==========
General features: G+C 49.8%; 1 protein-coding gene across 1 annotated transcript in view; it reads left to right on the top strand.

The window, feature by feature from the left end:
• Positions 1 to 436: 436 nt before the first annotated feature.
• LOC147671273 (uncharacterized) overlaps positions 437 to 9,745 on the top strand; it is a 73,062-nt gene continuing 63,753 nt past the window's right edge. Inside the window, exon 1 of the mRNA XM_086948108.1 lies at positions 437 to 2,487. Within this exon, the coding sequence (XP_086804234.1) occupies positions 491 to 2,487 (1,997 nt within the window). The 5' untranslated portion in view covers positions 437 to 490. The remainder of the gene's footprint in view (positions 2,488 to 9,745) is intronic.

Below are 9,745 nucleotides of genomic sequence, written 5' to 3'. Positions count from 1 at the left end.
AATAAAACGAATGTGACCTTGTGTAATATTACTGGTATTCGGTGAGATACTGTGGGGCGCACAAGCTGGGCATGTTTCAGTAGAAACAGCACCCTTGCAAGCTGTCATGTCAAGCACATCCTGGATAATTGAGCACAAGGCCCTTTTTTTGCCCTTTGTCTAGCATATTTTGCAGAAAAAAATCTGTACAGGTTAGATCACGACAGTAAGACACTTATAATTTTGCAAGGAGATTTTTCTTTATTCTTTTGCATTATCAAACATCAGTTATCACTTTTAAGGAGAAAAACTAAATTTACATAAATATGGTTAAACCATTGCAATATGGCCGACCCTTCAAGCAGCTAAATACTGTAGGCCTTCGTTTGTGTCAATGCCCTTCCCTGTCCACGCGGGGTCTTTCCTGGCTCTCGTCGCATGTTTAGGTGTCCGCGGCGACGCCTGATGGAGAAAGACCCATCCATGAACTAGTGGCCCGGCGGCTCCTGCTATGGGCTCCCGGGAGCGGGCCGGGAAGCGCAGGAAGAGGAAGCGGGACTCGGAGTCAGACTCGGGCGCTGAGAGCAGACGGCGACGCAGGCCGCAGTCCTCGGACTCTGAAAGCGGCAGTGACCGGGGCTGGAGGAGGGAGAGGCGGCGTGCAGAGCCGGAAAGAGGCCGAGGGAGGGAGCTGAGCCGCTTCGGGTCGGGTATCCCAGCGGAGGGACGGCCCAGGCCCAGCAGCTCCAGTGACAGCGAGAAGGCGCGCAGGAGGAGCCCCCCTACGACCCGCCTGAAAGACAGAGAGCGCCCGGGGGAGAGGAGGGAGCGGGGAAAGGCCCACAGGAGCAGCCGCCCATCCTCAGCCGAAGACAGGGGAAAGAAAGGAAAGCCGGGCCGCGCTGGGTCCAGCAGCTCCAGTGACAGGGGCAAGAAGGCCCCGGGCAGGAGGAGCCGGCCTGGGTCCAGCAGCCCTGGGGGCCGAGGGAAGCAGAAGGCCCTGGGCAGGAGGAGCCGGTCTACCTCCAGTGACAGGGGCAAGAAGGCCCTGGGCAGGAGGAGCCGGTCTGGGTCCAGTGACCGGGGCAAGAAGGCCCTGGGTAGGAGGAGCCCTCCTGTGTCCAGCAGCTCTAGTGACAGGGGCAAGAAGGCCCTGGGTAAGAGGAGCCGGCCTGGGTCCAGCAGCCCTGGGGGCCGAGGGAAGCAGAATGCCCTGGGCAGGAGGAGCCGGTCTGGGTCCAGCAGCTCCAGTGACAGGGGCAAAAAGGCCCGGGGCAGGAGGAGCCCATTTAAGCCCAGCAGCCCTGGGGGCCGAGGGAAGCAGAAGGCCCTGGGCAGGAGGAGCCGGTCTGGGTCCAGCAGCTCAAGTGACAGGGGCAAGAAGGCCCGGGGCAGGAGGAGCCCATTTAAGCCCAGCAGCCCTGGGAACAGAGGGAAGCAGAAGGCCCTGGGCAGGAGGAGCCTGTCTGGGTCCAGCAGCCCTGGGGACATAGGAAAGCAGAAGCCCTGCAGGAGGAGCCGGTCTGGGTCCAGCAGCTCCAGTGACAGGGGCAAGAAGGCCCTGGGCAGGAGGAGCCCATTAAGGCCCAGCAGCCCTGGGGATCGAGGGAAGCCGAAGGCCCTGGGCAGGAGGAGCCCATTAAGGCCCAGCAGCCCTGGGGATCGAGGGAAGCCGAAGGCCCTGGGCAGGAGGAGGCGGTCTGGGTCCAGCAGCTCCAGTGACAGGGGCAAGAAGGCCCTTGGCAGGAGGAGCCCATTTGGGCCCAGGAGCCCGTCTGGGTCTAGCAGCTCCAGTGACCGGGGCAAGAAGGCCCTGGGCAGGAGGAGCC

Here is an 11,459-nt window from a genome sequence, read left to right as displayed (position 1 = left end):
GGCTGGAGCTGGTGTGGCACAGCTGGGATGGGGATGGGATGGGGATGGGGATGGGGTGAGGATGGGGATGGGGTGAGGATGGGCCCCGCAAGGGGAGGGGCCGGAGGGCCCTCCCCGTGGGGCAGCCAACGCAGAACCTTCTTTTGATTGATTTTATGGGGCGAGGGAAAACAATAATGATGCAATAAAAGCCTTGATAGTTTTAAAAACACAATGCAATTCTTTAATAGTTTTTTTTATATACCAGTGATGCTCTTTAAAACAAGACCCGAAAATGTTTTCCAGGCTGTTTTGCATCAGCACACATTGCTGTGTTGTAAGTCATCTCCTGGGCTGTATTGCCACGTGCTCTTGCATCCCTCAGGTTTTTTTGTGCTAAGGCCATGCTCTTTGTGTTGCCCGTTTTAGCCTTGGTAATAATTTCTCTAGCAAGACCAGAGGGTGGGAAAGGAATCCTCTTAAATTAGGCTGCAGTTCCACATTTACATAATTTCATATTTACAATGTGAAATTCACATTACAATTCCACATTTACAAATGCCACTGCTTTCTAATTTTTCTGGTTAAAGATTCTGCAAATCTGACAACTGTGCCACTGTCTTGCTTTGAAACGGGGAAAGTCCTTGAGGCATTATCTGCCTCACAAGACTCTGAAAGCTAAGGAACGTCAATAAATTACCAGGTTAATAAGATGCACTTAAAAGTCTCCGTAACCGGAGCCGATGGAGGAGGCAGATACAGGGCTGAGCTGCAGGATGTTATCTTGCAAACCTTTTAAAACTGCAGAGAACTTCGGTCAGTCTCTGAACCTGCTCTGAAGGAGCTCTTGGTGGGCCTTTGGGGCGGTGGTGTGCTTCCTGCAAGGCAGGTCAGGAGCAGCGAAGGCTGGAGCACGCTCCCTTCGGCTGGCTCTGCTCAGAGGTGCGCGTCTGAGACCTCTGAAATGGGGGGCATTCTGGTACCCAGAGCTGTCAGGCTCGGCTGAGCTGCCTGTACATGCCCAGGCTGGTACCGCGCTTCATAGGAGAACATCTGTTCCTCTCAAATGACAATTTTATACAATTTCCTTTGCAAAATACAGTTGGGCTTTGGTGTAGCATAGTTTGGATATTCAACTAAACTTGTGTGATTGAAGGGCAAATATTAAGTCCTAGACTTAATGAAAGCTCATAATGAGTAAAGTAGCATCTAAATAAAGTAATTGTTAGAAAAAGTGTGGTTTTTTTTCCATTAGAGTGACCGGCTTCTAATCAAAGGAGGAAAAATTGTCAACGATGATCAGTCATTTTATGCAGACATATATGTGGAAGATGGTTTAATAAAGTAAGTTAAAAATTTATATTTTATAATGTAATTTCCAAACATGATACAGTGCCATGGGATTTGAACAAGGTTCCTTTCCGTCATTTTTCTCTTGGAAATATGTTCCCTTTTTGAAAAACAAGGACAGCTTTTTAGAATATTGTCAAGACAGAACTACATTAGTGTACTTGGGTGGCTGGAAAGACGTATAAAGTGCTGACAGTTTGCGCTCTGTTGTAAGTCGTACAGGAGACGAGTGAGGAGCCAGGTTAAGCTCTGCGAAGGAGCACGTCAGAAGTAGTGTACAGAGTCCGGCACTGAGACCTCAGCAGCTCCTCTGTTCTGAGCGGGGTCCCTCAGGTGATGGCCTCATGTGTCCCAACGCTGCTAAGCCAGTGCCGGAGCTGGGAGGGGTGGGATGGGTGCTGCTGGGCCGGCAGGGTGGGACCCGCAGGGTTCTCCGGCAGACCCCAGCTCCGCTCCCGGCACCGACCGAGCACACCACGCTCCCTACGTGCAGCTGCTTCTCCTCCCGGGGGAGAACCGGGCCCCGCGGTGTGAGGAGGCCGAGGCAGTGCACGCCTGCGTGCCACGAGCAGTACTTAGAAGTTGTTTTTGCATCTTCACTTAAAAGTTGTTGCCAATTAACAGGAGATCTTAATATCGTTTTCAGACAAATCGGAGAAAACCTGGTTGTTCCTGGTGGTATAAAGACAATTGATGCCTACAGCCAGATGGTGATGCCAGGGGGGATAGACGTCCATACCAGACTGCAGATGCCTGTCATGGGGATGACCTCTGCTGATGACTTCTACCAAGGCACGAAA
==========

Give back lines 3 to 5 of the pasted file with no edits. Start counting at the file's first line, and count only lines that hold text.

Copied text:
• Positions 1 to 436: 436 nt before the first annotated feature.
• LOC147671273 (uncharacterized) overlaps positions 437 to 9,745 on the top strand; it is a 73,062-nt gene continuing 63,753 nt past the window's right edge. Inside the window, exon 1 of the mRNA XM_086948108.1 lies at positions 437 to 2,487. Within this exon, the coding sequence (XP_086804234.1) occupies positions 491 to 2,487 (1,997 nt within the window). The 5' untranslated portion in view covers positions 437 to 490. The remainder of the gene's footprint in view (positions 2,488 to 9,745) is intronic.

Below are 9,745 nucleotides of genomic sequence, written 5' to 3'. Positions count from 1 at the left end.